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4 Mistakes To Watch Out For When Hiring Your First Employee

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4 Mistakes To Watch Out For When Hiring Your First Employee

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Hiring your first employee is an exciting time for a new business. It means that you’re doing well enough to start bringing more people on board and pushing the business forward.

However, if you’re not an experienced business leader and this is your first time running a company, hiring an employee is probably new territory for you.

The cost of employing somebody is high and you probably don’t have a huge amount of money to play with at this point so any mistakes could mean bad news for your business. If you’re about to hire your first employee, make sure that you avoid these common mistakes.

Classifying Workers Incorrectly

In the past, classifying workers incorrectly wasn’t really a problem. You hired somebody and they were your employee, but these days it’s a little more complicated than that. The rise of freelance workers means that there are different classifications that you need to be aware of and classifying a worker incorrectly can lead to some serious legal issues.

Full-time employees have different rights to freelancers and if you mistakenly think that somebody is a freelancer when they’re actually considered an employee in the eyes of the law, you might not be fulfilling all of your obligations as an employer.

In some cases, it’s clear if somebody is a freelancer but sometimes, if they’re doing a lot of work for you on a regular basis, it might not be so clear cut and that’s when you’ve got to be careful.

If you’re unsure, it’s best to consult an employment law specialist and get their advice on the situation. If you find that you’re treating somebody as a freelancer but they actually qualify as a full-time employee, you may be breaking the law and it’s not worth taking that risk.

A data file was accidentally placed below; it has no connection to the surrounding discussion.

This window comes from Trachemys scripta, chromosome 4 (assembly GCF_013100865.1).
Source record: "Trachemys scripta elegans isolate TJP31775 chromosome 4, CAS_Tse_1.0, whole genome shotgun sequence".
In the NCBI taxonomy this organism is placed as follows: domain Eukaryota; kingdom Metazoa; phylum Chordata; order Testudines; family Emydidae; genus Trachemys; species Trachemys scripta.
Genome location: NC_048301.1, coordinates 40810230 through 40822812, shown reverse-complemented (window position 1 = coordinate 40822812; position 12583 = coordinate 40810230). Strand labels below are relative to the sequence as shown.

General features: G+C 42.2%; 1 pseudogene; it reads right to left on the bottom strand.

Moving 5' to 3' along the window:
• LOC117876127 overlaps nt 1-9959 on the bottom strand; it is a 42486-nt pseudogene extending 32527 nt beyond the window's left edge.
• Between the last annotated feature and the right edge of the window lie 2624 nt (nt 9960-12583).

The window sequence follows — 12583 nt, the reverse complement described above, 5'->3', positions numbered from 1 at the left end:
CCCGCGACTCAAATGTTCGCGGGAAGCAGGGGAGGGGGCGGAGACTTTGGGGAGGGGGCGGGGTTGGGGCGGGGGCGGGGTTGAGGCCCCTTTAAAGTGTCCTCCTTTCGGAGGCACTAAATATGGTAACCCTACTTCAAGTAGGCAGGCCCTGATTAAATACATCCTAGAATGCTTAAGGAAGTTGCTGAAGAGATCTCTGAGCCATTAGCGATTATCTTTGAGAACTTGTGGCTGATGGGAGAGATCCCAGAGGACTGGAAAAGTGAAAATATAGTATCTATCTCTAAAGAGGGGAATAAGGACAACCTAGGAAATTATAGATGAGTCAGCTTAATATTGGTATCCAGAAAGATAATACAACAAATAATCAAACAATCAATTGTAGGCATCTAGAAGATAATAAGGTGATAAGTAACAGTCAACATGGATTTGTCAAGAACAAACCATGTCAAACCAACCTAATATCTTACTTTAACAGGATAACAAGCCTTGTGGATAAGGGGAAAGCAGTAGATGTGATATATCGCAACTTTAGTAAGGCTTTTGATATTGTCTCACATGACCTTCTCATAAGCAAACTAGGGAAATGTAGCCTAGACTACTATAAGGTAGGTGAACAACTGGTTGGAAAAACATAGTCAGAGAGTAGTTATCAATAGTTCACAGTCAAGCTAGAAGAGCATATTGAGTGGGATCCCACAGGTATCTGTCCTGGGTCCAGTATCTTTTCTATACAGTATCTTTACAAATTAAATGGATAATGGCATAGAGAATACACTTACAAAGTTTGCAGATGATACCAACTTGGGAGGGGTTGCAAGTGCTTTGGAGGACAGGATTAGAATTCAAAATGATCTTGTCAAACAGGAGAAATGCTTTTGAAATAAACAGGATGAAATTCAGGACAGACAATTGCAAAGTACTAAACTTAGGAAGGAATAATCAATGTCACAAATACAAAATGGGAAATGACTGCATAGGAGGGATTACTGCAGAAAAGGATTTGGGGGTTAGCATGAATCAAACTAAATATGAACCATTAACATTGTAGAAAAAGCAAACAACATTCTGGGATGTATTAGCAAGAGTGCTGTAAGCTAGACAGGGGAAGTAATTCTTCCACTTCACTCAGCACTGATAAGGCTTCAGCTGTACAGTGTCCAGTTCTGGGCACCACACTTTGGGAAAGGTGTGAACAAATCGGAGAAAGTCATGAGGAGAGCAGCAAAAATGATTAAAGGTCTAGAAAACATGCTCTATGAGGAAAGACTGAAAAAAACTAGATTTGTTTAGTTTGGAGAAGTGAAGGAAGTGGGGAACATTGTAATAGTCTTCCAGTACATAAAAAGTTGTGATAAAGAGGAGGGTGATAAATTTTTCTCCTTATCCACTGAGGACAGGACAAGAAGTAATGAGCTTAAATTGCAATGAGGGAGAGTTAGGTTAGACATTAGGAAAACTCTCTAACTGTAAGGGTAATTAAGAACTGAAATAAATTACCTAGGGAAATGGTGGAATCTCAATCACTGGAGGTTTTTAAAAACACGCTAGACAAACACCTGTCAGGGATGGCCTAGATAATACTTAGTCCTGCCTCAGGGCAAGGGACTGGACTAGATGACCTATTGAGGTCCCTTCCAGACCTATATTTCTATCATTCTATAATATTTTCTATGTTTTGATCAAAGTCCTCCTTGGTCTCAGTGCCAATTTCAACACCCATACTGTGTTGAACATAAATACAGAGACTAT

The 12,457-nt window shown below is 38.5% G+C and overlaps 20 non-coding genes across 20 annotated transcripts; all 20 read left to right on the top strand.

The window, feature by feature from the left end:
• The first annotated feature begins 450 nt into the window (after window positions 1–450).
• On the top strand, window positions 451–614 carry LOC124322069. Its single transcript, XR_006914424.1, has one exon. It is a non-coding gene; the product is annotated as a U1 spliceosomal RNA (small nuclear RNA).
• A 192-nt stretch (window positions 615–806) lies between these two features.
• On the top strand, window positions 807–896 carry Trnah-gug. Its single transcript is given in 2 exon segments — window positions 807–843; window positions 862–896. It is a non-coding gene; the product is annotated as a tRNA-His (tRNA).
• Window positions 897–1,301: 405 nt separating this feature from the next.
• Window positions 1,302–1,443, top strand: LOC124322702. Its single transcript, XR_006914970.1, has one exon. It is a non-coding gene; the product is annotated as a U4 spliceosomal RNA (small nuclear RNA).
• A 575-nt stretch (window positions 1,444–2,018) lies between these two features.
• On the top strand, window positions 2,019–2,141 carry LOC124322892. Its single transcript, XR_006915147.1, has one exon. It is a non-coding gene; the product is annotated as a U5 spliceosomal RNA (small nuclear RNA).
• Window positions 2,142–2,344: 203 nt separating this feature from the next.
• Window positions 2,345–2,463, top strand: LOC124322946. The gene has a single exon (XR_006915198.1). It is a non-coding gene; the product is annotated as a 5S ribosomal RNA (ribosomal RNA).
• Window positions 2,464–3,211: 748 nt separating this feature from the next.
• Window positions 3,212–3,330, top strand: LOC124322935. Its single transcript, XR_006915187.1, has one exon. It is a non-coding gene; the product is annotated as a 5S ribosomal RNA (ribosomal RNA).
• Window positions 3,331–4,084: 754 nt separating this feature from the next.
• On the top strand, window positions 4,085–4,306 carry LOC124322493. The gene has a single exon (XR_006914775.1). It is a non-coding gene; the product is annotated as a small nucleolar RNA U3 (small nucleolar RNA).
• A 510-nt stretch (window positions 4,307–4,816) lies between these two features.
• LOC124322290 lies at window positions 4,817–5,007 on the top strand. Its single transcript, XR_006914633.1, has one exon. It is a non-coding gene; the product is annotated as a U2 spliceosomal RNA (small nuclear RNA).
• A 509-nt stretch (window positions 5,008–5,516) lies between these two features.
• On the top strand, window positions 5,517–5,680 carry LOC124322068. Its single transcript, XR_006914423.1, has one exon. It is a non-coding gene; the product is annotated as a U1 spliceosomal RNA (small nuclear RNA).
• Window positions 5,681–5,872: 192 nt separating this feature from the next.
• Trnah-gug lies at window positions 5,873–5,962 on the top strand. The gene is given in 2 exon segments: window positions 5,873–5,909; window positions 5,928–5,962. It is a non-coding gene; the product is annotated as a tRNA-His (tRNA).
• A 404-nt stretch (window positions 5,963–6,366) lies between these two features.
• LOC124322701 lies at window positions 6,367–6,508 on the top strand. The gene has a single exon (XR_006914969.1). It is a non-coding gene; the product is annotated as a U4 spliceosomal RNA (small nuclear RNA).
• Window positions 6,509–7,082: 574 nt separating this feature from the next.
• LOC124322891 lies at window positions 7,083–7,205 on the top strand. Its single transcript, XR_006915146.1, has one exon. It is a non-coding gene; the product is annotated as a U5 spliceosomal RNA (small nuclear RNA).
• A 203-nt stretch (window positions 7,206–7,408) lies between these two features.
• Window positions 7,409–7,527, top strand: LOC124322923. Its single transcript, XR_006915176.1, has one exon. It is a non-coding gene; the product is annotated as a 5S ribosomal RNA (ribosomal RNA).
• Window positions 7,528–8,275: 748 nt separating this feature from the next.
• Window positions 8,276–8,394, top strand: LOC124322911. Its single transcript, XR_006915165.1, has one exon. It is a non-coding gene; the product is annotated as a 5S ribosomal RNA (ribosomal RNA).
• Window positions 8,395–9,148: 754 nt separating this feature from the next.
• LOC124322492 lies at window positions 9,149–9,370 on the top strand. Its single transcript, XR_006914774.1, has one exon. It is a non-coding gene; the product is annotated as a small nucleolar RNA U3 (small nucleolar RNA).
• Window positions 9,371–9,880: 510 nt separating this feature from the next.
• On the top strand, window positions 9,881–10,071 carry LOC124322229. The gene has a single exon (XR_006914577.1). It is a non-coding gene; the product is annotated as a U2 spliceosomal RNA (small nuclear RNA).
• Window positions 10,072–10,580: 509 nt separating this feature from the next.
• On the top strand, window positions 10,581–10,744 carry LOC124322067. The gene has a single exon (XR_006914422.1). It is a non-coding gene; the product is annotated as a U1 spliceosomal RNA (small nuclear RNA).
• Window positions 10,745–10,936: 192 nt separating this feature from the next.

Not Paying Enough

When you’re a new business, you’re not going to pay the most competitive salary out there, but a lot of people struggle to fill positions because they simply aren’t paying enough. Even if they can find candidates, they don’t stay for long because they get better offers from elsewhere.

Knowing how much to pay your employees is tough but if you’re offering way lower than any other company is offering for a similar position, you’ll only attract the worst candidates and you’ll have a big problem with excessive staff turnover.

Try to find a middle ground and pay a competitive salary but don’t offer more than you can realistically afford to pay somebody. If it’s within your means, you should try to offer some benefits as well because that will help you to attract more experienced candidates.

Being Too Vague In The Employment Contract

Employment contracts are there to protect employees but they’re also there to protect you as well. If you’re too vague in the employment contract when it comes to things like notice periods, termination clauses, and vacation allowances, you could run into trouble.

If there isn’t a clear notice period in the contract, for example, employees could easily leave without any notice and leave you in a difficult position. A lack of clear guidelines on termination might make it a lot harder for you to get rid of a bad employee.

Whenever you take somebody on, make sure that you write an airtight employee contract and if you’re having trouble, seek legal advice to make sure that you haven’t missed anything important out.

Writing Bad Job Adverts

Hiring is always a long process and you’ll have to spend some time screening candidates and finding the most qualified and experienced people to invite for an interview. But you make the whole process a lot harder for yourself if you write a bad job advert.

If you’re not clear about exactly what you’re looking for, you’ll end up with lots of applications from people that just aren’t right for the job. When you’re writing a job advert, you need to include a detailed outline of what the daily duties are and what experience you’re looking for.

You also need to write a bit about the company and its values because it’s not just about qualifications and experience, you need to find candidates that are a good fit for the company culture as well.

Discrimination laws need to be considered when writing job adverts as well. Even if you’re not intentionally trying to exclude certain groups, you could come under fire if you phrase things badly and they appear discriminatory.

Make sure that you proofread job adverts properly before they go out to avoid any problems.

If you can avoid these common mistakes, you can be sure that you’re hiring the right employees and you don’t run into any legal issues.

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4 Mistakes To Watch Out For When Hiring Your First Employee

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